Tension between Ansar and Muhajirun

The timing of the scandal couldn’t have been worse because the relation between the muhajerun (refugees, i.e. Muhammad and his Meccan companions) and the ansar (residents of Medina) was going through a difficult phase. According to Ibn Hisham, after the Al Mustalik campaign was over, a clash broke out between a Medinan Muslim and a Meccan refugee, one of Omar’s aids. The disagreement between the two spread quickly and involved a large number of Muslims from both sides. Saloul was outraged when he knew about the clash, and threatened to review the presence of the muhajirun in his city.

Naturally, the residents of Medina expected Aisha’s case to be resolved immediately because they believed Muhammad had a direct contact with the ‘all knowing’ Allah. Some urgent revelations were necessary but never happened. The lack of revelations was interpreted as a sign that Aisha was guilty and fuelled the suspicions about her fidelity. Even leading Muslim figures like Ali, the third Caliph, and Hassan Ibn Thabit, his poet, were drawn into spreading gossips in Medina. Muhammad himself must have had his suspicions as well, because he neglected Aisha, who was ill and lodged with her parents for nearly a month. Muhammad’s silence and poor handling of the situation did not help; he appeared confused and indecisive in a most sensitive matter.

After a month of social torture, the divine silence was broken and Gabriel came down with the news that Aisha was innocent and those who thought otherwise were guilty:

Q.24: 11. Those who brought forward the lie are a body among yourselves: think it not to be an evil to you; On the contrary it is good for you: to every man among them of the sin that he earned, and to him who took on himself the lead among them, will be a penalty grievous.

The verse condemned the people, who interpreted the divine silence as a sign that Aisha was guilty, and described them as liars and sinful. Allah meant Saloul, but He couldn’t say it openly for fear of upsetting the Khazraj! By revealing this verse, Muhammad accidentally contradicted his own teachings. It was him, who asserted in an authentic hadith that ‘whenever a man and a woman are alone, the Satan joins them as their third’. Those people, who doubted Aisha’s innocence, did so because of Muhammad’s own teachings. They expected a verse to clear her name, but that didn’t happen, which they understood as a sign against her. How would they know that Allah intended to reveal that verse after a month?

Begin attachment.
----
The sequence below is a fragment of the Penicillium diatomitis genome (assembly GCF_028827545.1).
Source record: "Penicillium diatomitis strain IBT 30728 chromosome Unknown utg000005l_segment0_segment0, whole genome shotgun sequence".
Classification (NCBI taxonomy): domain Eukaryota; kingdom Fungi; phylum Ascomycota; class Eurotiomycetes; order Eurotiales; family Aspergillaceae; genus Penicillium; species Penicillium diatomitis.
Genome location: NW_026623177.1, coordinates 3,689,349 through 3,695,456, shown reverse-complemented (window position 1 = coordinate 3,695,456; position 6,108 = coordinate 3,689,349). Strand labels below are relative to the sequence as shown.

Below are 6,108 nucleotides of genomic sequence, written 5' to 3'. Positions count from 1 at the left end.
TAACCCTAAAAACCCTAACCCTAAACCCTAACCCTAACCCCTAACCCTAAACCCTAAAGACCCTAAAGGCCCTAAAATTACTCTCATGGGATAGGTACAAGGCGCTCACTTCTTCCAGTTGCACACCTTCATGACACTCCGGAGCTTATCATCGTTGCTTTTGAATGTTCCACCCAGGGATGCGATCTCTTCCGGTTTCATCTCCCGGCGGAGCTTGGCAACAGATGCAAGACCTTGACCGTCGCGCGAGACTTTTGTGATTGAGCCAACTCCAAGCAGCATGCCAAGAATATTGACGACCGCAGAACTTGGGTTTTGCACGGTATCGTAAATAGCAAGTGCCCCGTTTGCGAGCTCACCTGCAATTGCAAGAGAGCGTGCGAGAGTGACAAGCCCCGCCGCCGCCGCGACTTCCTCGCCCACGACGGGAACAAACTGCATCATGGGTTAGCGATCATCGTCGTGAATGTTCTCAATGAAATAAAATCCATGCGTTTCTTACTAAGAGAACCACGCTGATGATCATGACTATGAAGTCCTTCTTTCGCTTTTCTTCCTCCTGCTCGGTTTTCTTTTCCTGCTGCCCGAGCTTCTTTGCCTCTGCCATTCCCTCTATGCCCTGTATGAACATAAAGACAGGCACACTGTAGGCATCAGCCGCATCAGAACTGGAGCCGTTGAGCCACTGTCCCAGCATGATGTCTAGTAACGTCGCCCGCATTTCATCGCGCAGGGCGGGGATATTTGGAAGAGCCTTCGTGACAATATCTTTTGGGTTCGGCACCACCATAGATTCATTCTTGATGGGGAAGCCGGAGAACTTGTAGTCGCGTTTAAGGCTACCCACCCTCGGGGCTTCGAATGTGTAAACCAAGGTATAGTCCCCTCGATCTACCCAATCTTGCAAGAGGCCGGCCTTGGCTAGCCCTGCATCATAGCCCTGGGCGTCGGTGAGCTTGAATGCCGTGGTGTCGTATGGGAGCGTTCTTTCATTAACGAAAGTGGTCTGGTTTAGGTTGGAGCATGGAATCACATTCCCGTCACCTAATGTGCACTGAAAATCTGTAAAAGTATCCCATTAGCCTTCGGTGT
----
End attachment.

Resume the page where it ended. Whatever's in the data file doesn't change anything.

As usual, Muslims apply the civilized logic and principles only when they happen to be on the receiving end, which explains their unusually cautious handling of this incident. It appeared as if Muslims suddenly believed in the civilized principle that people are innocent until proved otherwise, which contradicts Muhammad’s own teachings. Muhammad taught his followers that Satan arranges for men and women to have sex, whenever they happen to be alone. Muhammad’s followers apply his teachings in all countries ruled by Sharia, like Saudi Arabia, with frightening cruelty. Saudi Arabia is renowned for countless stories about awful consequences in incidents involving women travelling alone or with ‘non-muhram’ (men who are not close relatives). In his book ‘Karen in Saudi Arabia’, Sami Al Rabbaa gives some chilling accounts of such barbaric practices (3).

Why a month?

Muhammad was not new to troubled times; he was an experienced ‘prophet’ and knew well how to get out of any trouble by revealing a suitable verse. However, he appeared to be totally helpless in the face of those rumours; the best he could do was to wait. Muhammad’s nightmare was the thought of Aisha showing signs of pregnancy because that would implicate her and would discredit him should that happen after ‘revealing’ the required verse. A pregnant Aisha would mean an unfaithful wife because Muhammad did not sleep with her since his marriage with Juwayreya. After arriving to Yathrib, Aisha became ill and went to live with her parents to look after her; Muhammad hardly spoke to her during that month. Also, it doesn’t escape notice that Aisha never became pregnant from Muhammad after many years of marriage; therefore, a pregnancy at that particular time would be highly suspicious.

Aisha’s fidelity, an obvious personal concern to Muhammad, was an issue he could have managed had it remained a personal matter. However, the situation became too complex as the news spread throughout the city. Still, all that complexity would be trivial to what could have happened if he revealed a verse that soon proved to be wrong.

To Muhammad’s relief, Aisha did get her menstruation and pregnancy was ruled out as was the prospect of Muhammad’s favourite wife being officially named and shamed. Muhammad was relieved from a heavy burden and immediately revealed that long awaited verse.

Was Aisha Unfaithful to Muhammad?